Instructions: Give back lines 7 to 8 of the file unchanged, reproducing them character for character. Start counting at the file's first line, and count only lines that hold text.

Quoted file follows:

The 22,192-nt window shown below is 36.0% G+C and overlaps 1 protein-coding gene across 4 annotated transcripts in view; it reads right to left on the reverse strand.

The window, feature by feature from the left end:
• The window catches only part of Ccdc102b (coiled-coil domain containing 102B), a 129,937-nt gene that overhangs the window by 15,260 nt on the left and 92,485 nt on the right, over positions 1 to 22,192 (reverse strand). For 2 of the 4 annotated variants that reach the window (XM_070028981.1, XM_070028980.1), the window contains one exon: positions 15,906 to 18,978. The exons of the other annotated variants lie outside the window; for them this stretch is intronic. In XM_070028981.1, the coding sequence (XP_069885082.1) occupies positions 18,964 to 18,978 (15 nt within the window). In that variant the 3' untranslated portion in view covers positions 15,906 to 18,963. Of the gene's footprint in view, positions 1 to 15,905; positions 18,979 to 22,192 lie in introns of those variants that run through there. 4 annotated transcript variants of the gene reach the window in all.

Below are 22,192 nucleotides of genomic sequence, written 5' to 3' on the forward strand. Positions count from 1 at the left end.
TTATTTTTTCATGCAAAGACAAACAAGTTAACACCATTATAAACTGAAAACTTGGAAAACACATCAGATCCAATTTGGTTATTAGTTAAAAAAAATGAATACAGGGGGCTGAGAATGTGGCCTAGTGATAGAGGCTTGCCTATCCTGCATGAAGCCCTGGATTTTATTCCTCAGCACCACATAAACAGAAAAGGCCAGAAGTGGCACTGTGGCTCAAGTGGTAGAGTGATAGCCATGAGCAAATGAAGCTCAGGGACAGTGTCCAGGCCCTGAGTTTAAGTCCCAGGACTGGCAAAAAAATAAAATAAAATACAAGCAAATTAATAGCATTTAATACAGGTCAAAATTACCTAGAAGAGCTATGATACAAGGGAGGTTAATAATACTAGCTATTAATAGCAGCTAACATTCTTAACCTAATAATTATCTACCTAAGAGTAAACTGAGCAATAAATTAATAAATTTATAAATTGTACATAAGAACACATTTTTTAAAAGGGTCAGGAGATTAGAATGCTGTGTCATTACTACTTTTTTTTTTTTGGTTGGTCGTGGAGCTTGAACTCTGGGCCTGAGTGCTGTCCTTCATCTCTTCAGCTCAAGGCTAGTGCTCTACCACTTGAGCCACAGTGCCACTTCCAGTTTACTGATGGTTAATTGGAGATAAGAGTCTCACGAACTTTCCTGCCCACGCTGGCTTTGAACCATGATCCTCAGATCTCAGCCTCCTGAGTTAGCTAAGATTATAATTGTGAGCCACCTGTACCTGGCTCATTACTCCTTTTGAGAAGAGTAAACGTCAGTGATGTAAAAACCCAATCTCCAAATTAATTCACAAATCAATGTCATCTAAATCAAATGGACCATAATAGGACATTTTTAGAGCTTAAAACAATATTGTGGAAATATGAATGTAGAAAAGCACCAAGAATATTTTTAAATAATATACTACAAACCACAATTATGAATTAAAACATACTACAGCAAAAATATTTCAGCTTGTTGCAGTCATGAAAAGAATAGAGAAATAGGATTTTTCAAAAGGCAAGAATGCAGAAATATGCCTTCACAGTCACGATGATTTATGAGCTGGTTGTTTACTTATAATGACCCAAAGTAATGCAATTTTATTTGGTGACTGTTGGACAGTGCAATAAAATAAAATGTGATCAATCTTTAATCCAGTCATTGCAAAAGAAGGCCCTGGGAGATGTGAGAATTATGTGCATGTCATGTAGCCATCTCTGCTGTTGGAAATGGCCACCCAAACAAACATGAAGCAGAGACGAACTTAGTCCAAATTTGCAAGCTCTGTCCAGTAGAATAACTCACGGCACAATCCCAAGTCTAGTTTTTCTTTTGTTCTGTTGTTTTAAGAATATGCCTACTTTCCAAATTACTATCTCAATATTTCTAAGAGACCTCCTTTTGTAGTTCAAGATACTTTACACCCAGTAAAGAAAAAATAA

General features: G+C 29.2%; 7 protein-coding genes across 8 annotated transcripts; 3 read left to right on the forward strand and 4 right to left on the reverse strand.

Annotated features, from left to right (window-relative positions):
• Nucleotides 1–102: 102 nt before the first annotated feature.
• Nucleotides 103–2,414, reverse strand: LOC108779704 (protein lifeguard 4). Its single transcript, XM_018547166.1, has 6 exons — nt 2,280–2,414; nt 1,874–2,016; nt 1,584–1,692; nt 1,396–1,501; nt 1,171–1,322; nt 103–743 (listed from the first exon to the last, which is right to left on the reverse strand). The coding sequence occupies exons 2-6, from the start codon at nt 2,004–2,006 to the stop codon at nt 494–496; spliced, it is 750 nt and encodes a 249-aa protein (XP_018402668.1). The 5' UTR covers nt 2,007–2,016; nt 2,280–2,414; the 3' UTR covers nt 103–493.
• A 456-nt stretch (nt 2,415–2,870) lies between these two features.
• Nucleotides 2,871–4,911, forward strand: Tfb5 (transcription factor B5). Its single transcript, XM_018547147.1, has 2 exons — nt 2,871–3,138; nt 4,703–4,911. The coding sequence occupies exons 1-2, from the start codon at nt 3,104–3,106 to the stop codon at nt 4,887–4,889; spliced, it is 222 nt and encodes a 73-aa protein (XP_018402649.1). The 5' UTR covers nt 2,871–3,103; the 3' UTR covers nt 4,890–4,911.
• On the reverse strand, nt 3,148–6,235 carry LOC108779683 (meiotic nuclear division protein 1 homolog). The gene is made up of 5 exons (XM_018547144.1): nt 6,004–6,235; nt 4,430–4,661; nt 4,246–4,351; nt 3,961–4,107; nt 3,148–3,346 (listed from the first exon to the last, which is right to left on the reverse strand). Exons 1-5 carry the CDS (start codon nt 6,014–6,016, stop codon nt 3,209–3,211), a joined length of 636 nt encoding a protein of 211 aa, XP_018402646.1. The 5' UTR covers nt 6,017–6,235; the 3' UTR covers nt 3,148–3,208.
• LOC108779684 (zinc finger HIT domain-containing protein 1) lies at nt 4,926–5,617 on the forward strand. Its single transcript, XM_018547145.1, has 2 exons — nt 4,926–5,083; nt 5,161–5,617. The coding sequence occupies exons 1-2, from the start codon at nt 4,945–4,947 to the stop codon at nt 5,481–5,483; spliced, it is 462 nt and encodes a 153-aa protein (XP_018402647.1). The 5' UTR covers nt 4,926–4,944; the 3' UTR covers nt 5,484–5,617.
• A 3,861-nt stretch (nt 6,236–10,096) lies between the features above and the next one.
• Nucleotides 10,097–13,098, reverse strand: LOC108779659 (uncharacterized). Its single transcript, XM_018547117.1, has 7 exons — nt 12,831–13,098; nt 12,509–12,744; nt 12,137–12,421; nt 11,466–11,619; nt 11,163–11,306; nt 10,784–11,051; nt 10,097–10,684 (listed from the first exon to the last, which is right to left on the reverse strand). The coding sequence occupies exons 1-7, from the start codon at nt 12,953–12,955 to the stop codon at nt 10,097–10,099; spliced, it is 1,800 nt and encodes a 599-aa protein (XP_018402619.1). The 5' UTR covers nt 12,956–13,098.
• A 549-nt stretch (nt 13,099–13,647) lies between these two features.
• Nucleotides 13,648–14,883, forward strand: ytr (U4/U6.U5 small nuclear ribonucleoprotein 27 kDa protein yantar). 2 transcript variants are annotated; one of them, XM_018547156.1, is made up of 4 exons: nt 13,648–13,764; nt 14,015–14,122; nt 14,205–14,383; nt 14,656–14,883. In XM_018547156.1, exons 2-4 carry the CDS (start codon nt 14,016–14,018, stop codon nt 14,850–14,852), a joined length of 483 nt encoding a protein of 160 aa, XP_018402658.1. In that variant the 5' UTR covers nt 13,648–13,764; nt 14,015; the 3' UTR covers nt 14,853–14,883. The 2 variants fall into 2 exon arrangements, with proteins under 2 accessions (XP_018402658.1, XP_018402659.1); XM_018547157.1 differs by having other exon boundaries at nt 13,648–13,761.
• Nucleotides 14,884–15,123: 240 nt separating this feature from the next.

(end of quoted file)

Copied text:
Annotated features, from left to right (window-relative positions):
• Nucleotides 1–102: 102 nt before the first annotated feature.